old (2008), Uncategorized

politics, shmolitics

Those who know me will be surprised to hear me say this, because (historically) I’ve been a rather vocal participant in all sorts of political issues (ranging from feminist concerns to the animal rights movement), but I couldn’t care less about the election. This doesn’t mean that I’m not terrified of what could happen, or that I don’t have strong deep-seeded opinions about the candidates, but, rather, that the sort of negative energy it takes to argue about these things and make my voice heard seems to have been removed from my being.

As I approach my one-year sobriety date and ponder on all of the changes I’ve made over the past twelve months, it seems to me that the removal of that negative energy is one huge accomplishment. I still hold every since opinion I held a year ago (well, politically speaking), and I haven’t changed my basic standards, but I’m a lot less vocal about them, and as a result my life has become much happier. I still can’t see myself marrying anyone who goes to church on a regular basis or insists on eating steak every night, but I’m quite fine dating someone (as I seem to be, now) who loves rib-eyes once a week and has conversations with (and about) God on a daily basis — and who also happens to have graduated from high school when I was nine months old, sees a cardiologist on a regular basis for high blood pressure, and talks about retiring to Florida within the next ten years.

[I should point out that “beach house in Florida” is probably the exact opposite of “loft on the Lower East Side,” which is where *I* have always seen myself in ten years. But I digress.]

The point is that any energy I might have once had to argue, debate, and convince someone else of my point of view has completely dissipated. In the program, people talk about “attraction, not promotion” — meaning that the best way to show people that changing your life taking certain steps is to serve as an example rather than a mouthpiece — and I’ve found that to be entirely accurate. And you know what? I’ve had more people learn about veganism and feminism and a thousand other things by just living by those principles and answering questions in a respectful manner when asked than I ever did when I went out spouting my opinions. And, I should note, this is distinctly different than what I tried before this current phase, which was pretty much sitting down and shutting up out of anxiety over conflict so as not to scare people away, which still left a discernable tension over conflicts of belief that was always there, whether I ignored it or not. Now? I just don’t care about the conflict — difference is a fact of life, and I can serve as an example (or not), but what I do and believe has absolutely nothing to do with what anyone else does or believes.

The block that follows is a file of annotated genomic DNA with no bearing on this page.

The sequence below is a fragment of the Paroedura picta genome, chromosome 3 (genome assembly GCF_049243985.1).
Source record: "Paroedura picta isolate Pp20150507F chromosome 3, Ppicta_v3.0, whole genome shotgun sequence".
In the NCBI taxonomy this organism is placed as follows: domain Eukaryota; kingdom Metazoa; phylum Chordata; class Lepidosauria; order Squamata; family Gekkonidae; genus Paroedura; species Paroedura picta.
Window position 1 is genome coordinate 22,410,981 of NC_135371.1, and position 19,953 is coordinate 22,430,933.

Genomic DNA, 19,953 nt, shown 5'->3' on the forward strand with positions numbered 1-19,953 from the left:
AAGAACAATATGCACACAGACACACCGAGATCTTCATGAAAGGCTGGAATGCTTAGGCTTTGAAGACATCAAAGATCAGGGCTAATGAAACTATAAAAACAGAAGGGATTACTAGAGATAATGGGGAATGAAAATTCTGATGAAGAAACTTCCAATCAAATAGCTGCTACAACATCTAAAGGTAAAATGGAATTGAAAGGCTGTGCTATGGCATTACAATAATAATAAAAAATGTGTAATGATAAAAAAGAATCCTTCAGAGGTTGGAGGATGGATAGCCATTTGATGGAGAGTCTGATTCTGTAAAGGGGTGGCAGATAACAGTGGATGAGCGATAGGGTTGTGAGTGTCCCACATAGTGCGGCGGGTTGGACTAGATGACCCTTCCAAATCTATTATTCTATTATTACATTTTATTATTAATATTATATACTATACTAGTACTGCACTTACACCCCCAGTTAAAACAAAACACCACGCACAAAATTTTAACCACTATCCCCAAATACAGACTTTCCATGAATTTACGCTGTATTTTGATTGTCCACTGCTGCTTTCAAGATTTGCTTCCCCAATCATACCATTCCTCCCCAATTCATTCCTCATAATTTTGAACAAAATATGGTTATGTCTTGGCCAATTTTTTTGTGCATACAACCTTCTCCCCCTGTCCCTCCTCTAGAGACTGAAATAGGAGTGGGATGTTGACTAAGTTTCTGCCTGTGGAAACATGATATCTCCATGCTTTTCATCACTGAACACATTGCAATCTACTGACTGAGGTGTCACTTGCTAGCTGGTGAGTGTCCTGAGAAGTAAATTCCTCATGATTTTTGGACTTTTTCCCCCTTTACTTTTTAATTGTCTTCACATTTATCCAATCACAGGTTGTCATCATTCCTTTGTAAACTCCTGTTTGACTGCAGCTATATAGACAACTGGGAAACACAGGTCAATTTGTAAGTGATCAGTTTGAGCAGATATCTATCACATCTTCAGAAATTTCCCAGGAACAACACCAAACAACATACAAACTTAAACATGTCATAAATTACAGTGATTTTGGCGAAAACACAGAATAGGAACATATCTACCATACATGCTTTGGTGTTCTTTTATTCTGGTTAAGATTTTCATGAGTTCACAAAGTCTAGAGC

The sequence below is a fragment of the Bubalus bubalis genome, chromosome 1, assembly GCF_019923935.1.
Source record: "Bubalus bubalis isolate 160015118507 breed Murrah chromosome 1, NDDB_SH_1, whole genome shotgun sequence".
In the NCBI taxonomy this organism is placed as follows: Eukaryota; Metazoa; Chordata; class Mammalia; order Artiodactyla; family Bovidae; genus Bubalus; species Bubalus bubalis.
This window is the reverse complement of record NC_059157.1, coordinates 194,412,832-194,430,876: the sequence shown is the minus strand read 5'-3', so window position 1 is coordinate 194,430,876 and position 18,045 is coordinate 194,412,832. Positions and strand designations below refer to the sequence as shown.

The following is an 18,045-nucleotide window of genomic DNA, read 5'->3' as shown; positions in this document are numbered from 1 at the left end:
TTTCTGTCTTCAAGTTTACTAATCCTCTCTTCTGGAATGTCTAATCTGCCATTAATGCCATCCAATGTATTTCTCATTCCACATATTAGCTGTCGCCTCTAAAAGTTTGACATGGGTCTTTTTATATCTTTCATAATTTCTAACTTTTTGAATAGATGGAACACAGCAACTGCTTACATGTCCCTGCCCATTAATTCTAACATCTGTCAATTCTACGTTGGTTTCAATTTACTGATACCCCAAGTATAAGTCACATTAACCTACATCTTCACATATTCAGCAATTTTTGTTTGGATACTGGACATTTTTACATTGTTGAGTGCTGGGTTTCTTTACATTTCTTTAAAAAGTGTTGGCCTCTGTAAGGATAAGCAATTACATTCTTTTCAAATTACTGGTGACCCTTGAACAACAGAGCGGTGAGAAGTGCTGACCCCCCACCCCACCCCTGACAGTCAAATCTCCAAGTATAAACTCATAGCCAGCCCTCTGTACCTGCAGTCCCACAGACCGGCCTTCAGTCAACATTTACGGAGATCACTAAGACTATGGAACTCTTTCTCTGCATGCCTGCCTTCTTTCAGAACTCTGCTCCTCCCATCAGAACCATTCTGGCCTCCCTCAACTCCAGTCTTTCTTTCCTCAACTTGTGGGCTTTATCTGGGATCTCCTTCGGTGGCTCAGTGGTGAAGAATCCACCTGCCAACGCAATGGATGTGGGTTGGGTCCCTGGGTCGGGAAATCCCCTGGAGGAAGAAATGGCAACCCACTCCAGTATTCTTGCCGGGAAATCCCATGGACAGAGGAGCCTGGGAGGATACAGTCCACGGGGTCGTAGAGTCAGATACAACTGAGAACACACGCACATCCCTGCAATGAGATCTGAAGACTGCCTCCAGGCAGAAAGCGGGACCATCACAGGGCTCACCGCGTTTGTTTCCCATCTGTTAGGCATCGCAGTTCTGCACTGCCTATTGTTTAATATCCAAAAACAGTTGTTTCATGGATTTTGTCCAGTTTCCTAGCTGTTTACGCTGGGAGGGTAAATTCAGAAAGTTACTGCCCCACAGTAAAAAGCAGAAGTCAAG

By saying this, I don’t mean to imply that I believe political action is meaningless or ill-placed, because I absolutely admire the people who are taking bus rides to different states and canvassing and making phone calls to get the word out. I would still — this minute — participate in political events supporting the issues I hold dear, and I continue to donate money to organizations doing work supporting my values. What I’m talking about is more on an interpersonal level — and it’s pretty darn amazing, considering the oh-so-angry person I was a year ago. My relationships have improved, I’m a happier individual, and I’m finally able to love people (my children, my friends, and potential lovers) the way they deserve to be loved. Life is good, and I am grateful to be here today. Namaste.

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